Russia’s relationship with Central Asia is notably more bilateral than regional in nature. Russia has varying policies adjusted for each Central Asian state, with Kazakhstan being regarded as a major regional partner; Tajikistan and Kyrgyzstan as parts of Russian security agenda; and Turkmenistan and Uzbekistan as parts of the Russian energy picture. Uzbekistan and Turkmenistan have weapons procurement deals with Russia. Kazakhstan, Kyrgyzstan, and Tajikistan host Russian military bases. Kyrgyzstan, Tajikistan, and Uzbekistan receive Russian aid, loans, and remittances.
Russia remains a prominent external power in Central Asia through its Soviet heritage; however, the disintegration of the Soviet Union and its ensuing effects have worked in China’s favor since it has been able to expand its economic leverage in the region. Some scholars view that the governing elites in the five Central Asian states lean toward the two major powers for support in sustaining their authoritarian regimes, in varying degrees, despite criticisms by liberal democracy advocates.
Takeaways for the Philippines
Central Asia’s vast energy reserves, geostrategic location, and rich history draw significant attention from China and Russia, two global powers with which the Philippines is expanding bilateral relations. On the one hand, China can potentially enhance regional economic activity. On the other hand, Russia maintains a strong historic and cultural connection with the region. Be that as it may, the five Central Asian countries would rather protect their newfound sovereignty and opt for constructive engagement with multiple actors than be dominated by any external power – a foreign policy thrust it shares with the Philippines.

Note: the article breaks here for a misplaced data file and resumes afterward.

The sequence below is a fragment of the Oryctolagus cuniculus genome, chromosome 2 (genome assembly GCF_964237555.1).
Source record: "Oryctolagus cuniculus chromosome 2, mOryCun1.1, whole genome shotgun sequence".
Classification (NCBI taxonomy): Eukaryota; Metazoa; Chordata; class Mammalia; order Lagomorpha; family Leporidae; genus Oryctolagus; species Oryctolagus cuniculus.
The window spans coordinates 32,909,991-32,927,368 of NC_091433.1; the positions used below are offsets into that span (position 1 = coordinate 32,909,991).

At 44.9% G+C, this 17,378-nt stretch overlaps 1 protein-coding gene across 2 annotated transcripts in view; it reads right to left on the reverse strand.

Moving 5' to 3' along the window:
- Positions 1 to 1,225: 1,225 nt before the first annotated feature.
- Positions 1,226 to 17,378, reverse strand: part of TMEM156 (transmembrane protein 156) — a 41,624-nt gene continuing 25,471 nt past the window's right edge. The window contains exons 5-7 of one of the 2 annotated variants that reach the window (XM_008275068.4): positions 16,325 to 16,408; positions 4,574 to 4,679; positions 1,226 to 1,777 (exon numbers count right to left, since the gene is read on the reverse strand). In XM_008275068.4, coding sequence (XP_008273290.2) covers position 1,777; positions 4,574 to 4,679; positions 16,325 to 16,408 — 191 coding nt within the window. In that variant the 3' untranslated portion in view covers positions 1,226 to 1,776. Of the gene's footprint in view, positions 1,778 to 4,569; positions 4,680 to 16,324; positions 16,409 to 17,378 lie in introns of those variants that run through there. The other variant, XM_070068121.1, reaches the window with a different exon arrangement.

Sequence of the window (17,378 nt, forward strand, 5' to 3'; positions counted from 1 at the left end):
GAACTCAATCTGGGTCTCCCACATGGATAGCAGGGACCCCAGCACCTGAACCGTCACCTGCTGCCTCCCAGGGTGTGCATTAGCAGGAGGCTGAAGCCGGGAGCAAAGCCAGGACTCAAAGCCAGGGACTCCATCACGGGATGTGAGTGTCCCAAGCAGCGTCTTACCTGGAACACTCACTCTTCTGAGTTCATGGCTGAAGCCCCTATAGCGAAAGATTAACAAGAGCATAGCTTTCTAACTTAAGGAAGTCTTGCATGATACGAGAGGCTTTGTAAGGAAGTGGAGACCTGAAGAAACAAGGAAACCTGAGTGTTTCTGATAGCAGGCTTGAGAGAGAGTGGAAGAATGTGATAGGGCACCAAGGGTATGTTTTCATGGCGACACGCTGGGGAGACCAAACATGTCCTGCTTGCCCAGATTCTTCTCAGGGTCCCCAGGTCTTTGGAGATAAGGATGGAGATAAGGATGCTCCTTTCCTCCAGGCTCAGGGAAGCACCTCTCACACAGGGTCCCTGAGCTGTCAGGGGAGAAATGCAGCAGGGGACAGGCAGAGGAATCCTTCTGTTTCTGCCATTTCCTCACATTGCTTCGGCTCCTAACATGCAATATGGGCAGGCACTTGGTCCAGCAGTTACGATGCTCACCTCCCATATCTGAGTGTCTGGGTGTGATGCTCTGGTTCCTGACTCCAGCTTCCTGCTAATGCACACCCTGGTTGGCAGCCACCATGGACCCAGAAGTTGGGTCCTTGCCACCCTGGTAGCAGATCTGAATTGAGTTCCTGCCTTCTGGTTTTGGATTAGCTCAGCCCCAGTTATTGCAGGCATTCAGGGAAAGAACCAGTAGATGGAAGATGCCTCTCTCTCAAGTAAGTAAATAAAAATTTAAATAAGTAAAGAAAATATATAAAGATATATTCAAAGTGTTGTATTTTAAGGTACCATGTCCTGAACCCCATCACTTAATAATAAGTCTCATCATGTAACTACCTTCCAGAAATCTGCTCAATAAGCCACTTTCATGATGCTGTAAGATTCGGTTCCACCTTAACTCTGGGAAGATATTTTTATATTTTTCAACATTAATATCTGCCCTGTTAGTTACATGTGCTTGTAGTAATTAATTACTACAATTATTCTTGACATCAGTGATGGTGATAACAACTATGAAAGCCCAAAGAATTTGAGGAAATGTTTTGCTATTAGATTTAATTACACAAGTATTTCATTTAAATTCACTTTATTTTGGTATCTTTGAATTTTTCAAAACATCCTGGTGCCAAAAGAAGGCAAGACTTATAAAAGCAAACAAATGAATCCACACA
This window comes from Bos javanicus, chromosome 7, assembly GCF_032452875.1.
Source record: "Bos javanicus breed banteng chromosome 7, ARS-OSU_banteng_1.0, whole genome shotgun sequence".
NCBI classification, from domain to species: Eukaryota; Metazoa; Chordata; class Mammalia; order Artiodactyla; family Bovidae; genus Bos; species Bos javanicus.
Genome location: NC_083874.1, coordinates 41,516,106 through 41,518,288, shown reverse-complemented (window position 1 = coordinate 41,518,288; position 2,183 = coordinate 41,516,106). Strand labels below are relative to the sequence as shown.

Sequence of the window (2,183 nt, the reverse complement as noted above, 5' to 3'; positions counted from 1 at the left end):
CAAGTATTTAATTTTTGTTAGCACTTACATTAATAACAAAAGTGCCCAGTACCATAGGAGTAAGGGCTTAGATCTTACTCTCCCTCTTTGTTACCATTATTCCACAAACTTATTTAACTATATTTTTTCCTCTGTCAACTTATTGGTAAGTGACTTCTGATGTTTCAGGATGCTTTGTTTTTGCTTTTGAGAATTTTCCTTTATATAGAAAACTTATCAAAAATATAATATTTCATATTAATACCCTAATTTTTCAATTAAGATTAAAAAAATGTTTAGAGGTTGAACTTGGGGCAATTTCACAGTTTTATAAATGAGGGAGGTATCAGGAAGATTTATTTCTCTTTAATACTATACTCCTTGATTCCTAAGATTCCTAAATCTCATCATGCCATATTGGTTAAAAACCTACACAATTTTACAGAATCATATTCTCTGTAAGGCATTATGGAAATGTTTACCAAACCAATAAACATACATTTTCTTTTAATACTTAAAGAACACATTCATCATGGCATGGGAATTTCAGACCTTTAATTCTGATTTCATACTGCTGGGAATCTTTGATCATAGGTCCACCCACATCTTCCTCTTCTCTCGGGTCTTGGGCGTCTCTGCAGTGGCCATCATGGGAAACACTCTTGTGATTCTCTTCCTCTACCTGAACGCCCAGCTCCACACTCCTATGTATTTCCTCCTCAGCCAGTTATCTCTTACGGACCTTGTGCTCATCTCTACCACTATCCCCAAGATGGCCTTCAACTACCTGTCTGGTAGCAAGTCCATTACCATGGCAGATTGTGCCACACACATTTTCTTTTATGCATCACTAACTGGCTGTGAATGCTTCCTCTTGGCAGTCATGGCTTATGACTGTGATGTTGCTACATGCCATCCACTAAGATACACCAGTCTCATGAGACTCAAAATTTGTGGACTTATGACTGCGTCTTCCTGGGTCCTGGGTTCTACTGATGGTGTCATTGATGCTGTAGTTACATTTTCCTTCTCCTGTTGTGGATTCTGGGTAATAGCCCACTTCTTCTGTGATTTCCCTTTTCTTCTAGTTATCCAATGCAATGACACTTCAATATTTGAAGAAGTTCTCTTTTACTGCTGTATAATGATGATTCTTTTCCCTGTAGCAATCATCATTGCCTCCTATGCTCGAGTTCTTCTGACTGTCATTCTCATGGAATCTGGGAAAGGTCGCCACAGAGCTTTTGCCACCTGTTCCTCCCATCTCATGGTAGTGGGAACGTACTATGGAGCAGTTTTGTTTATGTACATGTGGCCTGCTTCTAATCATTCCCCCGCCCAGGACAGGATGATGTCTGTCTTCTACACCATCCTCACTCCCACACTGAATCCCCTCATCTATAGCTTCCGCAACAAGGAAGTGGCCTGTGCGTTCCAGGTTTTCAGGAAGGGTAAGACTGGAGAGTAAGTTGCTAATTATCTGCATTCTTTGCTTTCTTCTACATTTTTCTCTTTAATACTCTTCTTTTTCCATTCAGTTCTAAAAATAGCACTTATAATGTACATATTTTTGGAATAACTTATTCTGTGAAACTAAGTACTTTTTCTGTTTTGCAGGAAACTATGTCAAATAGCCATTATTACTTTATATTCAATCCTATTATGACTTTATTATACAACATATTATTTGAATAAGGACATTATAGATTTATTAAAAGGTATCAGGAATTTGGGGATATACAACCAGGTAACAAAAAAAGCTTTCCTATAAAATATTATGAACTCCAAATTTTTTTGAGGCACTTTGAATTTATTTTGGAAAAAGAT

Understanding Russia’s enduring politico-security, economic, and historic-cultural influence in, as well as China’s economic link with, Central Asia may provide possible pointers on how the Philippines may utilize these connections in fostering relations with the region. In the context of pursuing an independent foreign policy, a successful relationship with these great powers may pave the way for opening up more non-traditional partners in Asia. The degree to which the Philippines’ relations with Russia and China may lead to engagement with Central Asia merits further study.
* Values were computed by the author based on trade balance figures of each Central Asian state with China and Russia, in yearly time series, retrieved from trademap.org.
About the author:
*Lloyd Alexander M. Adducul is a Foreign Affairs Research Specialist with the Center for International Relations and Strategic Studies of the Foreign Service Institute. Mr. Adducul can be reached at [email protected] The views expressed in this publication are of the authors alone and do not reflect the official position of the Foreign Service Institute, the Department of Foreign Affairs and the Government of the Philippines.
This article was published by FSI. CIRSS Commentaries is a regular short publication of the Center for International Relations and Strategic Studies (CIRSS) of the Foreign Service Institute (FSI) focusing on the latest regional and global developments and issues.